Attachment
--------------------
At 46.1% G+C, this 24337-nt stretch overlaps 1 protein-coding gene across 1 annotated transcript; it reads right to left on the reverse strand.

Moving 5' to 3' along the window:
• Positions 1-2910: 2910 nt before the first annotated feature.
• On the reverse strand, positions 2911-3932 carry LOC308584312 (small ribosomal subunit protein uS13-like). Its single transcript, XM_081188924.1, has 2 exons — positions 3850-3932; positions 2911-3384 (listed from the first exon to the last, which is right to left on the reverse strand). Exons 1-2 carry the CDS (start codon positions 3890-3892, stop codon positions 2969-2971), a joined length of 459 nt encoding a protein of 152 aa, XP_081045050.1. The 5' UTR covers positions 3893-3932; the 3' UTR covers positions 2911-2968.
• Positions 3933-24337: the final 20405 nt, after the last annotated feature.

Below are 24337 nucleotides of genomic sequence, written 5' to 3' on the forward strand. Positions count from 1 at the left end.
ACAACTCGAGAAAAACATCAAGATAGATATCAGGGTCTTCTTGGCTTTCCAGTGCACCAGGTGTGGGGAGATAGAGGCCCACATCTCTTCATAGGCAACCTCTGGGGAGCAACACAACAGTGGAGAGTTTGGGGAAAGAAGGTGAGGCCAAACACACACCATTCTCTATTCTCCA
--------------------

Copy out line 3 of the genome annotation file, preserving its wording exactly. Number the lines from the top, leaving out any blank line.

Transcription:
• Positions 1-2910: 2910 nt before the first annotated feature.